Scaling up to larger populations and areas

The four pilot studies were all small scale. This may be appropriate for some applications (e.g. NGO project work). Other questions. e.g. monitoring the impact of coffee price changes or interventions to increase the value of coffee production (or any other internationally traded commodity, e.g. cotton, tea etc) would require a national system1.

Scaling up does not seem to present any substantial technical difficulties. The only current question relates to the application of confidence intervals to the ranked values of disposable income, which would be necessary to establish a sample size2. With that proviso, it does not appear that samples would need to be very large.

A problem that has been repeatedly encountered with HEA is that Governments are often not well organised to maintain information systems of this kind, as trained staff are moved to other tasks. A longer-term aim would therefore be to incorporate training and the operation of systems in universities. These methods complement other field research techniques routinely covered in many social science degrees.

For further details, contact: Celia Petty, Save the Children UK, 1 St. John's Lane, London, EC1M 4AR, Telephone +44 (0)20 7012 6400, Fax +44 (0)20 7012 6963,



A rural trading community in Manica province, Mozambique: the impact of HIV/AIDS on household economy (Petty C, Selvester K, Seaman J. SC UK March 2004)
Coffee and Household Poverty: a study of household economy in two districts of Ethiopia (Petty C, Seaman J with Majid N. SC UK March 2004)
HIV/AIDS and household economy in a Highveld Swaziland community (Seaman J, Petty C with Narangui H. SC UK March 2004)
The Household Economy Approach (Seaman J et al, SCF 2000)
Poverty and the International Coffee Trade: a role for Household Economy Approaches? (Petty C, SC UK January 2003)


Show footnotes

1HEA methodology is described in the 'Household Economy Approach' (Seaman J et al SCF 2000). HEA is based on Amartya Sen's theory of exchange entitlements. Standard HEA methodology is used extensively in sub Saharan Africa by governments, donors (e.g. USAID, DfID) and UN agencies, to assess food security across large geographical areas and to provide famine early warning.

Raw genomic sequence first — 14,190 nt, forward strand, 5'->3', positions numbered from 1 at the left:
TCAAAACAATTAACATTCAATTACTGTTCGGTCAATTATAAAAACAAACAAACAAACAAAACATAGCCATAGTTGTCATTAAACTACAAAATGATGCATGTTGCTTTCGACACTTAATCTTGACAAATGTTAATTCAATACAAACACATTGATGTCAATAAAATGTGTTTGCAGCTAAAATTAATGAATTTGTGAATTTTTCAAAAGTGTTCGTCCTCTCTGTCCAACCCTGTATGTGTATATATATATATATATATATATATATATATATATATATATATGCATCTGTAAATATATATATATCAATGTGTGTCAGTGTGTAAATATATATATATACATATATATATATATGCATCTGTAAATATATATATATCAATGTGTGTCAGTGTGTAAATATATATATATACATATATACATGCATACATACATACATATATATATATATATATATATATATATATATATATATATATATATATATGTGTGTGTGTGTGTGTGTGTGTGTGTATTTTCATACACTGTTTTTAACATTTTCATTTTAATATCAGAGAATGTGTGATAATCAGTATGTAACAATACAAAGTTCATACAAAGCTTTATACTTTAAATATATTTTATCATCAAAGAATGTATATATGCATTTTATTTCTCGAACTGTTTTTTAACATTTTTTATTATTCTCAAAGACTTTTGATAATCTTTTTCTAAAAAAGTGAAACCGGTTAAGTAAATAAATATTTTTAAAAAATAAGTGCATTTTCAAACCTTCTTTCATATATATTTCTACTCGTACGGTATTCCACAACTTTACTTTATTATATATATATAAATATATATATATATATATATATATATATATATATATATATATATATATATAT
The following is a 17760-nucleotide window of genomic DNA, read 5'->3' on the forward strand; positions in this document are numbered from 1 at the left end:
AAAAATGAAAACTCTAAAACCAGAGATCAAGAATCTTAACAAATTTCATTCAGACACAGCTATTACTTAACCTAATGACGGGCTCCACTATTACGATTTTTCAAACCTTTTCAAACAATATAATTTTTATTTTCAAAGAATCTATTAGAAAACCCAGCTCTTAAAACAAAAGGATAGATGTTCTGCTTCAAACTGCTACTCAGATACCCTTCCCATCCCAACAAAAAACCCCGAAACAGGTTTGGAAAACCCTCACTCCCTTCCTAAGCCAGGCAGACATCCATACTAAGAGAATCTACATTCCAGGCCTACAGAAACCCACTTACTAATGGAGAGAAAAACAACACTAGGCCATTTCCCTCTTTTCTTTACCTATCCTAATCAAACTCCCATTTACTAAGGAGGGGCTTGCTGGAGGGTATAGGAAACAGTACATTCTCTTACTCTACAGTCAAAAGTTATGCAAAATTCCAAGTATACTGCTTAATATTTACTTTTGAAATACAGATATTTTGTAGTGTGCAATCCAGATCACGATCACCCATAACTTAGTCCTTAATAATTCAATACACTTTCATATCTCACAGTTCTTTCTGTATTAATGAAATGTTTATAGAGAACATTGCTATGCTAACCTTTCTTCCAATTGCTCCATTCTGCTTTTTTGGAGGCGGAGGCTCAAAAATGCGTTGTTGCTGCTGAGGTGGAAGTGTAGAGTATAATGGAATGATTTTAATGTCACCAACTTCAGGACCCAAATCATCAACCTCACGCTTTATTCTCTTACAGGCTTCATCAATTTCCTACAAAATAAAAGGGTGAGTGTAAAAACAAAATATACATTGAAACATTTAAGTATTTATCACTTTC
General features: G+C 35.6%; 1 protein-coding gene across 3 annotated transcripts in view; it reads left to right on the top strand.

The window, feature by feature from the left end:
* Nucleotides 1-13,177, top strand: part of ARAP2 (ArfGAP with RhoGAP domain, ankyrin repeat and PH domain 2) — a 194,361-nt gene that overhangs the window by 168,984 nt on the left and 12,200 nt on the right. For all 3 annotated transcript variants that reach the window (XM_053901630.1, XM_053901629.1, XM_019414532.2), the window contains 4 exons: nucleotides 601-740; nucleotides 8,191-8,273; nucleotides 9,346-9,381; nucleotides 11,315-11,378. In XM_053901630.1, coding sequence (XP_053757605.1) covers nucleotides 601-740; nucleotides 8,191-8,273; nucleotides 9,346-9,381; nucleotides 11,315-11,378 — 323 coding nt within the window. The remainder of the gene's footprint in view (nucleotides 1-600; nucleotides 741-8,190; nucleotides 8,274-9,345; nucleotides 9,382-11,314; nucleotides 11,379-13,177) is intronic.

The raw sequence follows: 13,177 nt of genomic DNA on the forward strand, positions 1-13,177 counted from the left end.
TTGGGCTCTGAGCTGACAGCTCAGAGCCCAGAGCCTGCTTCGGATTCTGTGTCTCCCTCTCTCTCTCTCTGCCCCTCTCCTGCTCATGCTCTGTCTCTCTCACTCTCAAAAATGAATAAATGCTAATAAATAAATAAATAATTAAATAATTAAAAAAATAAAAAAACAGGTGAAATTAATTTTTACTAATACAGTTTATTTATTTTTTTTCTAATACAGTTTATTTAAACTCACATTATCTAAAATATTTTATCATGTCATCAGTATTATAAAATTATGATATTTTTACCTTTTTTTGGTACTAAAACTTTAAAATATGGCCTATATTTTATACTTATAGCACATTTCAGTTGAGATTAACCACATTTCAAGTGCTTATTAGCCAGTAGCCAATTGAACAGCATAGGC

2See The Household Economy Approach (Seaman J et al, op cit)

3They were designed to test a methodology, and cannot be generalised to a wider population. A discussion of the operational costs and human resource requirements for studies of individual populations and an estimate of the costs of taking the work to national scale is included in the final section.

4As this was the first time the method had been used to assess HIV/AIDS impacts across a community, whole village enumeration was carried out for completeness

5 The use of orphans as a 'best available' proxy, and the definition of orphan (loss of one or both parents) are discussed in the case study documents.

617 years was chosen as the cut off, as it is the age at which young people in the study communities are likely to become economically active

7For example, in Uganda, this would cover the six coffee growing districts.

8This question has been discussed with a DfID based statistician.

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Reference this page

Celia Petty and John Seaman (2004). A New Household Economy Method for Assessing Impact of Shocks. Field Exchange 23, November 2004. p9.